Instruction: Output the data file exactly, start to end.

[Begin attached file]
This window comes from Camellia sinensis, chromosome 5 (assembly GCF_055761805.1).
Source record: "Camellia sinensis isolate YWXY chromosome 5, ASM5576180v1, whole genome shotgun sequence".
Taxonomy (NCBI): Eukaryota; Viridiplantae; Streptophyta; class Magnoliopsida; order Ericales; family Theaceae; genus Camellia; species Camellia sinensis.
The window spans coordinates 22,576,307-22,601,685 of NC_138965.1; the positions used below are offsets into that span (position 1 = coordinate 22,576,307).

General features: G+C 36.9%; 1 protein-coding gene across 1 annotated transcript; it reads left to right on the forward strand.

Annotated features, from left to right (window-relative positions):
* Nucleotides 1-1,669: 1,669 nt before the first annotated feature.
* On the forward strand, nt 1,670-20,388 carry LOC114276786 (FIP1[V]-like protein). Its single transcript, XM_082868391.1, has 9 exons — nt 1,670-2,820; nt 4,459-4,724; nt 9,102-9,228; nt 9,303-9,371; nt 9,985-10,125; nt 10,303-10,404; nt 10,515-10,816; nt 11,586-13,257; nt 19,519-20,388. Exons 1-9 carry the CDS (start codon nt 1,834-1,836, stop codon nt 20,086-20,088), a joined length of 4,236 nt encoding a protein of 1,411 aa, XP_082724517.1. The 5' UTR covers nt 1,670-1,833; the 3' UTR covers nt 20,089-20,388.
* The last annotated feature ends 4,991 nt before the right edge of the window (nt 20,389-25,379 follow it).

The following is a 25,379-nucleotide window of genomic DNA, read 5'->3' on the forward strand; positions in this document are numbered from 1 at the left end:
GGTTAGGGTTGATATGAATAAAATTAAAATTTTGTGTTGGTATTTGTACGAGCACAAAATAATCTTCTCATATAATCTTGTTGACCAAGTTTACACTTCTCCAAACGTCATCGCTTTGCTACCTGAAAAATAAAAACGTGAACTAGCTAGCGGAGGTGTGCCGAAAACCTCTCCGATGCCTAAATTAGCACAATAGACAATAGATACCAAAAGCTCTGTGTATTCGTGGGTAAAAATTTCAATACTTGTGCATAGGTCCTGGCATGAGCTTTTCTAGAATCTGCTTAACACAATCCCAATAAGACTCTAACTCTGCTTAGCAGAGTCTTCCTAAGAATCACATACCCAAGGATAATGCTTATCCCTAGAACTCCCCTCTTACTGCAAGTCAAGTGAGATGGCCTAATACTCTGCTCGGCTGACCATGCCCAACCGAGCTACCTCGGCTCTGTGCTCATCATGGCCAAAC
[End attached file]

This window comes from Camellia sinensis, chromosome 5 (assembly GCF_055761805.1).
Source record: "Camellia sinensis isolate YWXY chromosome 5, ASM5576180v1, whole genome shotgun sequence".
Taxonomy (NCBI): Eukaryota; Viridiplantae; Streptophyta; class Magnoliopsida; order Ericales; family Theaceae; genus Camellia; species Camellia sinensis.
The window spans coordinates 22,576,307-22,601,685 of NC_138965.1; the positions used below are offsets into that span (position 1 = coordinate 22,576,307).

General features: G+C 36.9%; 1 protein-coding gene across 1 annotated transcript; it reads left to right on the forward strand.

Annotated features, from left to right (window-relative positions):
* Nucleotides 1-1,669: 1,669 nt before the first annotated feature.
* On the forward strand, nt 1,670-20,388 carry LOC114276786 (FIP1[V]-like protein). Its single transcript, XM_082868391.1, has 9 exons — nt 1,670-2,820; nt 4,459-4,724; nt 9,102-9,228; nt 9,303-9,371; nt 9,985-10,125; nt 10,303-10,404; nt 10,515-10,816; nt 11,586-13,257; nt 19,519-20,388. Exons 1-9 carry the CDS (start codon nt 1,834-1,836, stop codon nt 20,086-20,088), a joined length of 4,236 nt encoding a protein of 1,411 aa, XP_082724517.1. The 5' UTR covers nt 1,670-1,833; the 3' UTR covers nt 20,089-20,388.
* The last annotated feature ends 4,991 nt before the right edge of the window (nt 20,389-25,379 follow it).

The following is a 25,379-nucleotide window of genomic DNA, read 5'->3' on the forward strand; positions in this document are numbered from 1 at the left end:
GGTTAGGGTTGATATGAATAAAATTAAAATTTTGTGTTGGTATTTGTACGAGCACAAAATAATCTTCTCATATAATCTTGTTGACCAAGTTTACACTTCTCCAAACGTCATCGCTTTGCTACCTGAAAAATAAAAACGTGAACTAGCTAGCGGAGGTGTGCCGAAAACCTCTCCGATGCCTAAATTAGCACAATAGACAATAGATACCAAAAGCTCTGTGTATTCGTGGGTAAAAATTTCAATACTTGTGCATAGGTCCTGGCATGAGCTTTTCTAGAATCTGCTTAACACAATCCCAATAAGACTCTAACTCTGCTTAGCAGAGTCTTCCTAAGAATCACATACCCAAGGATAATGCTTATCCCTAGAACTCCCCTCTTACTGCAAGTCAAGTGAGATGGCCTAATACTCTGCTCGGCTGACCATGCCCAACCGAGCTACCTCGGCTCTGTGCTCATCATGGCCAAAC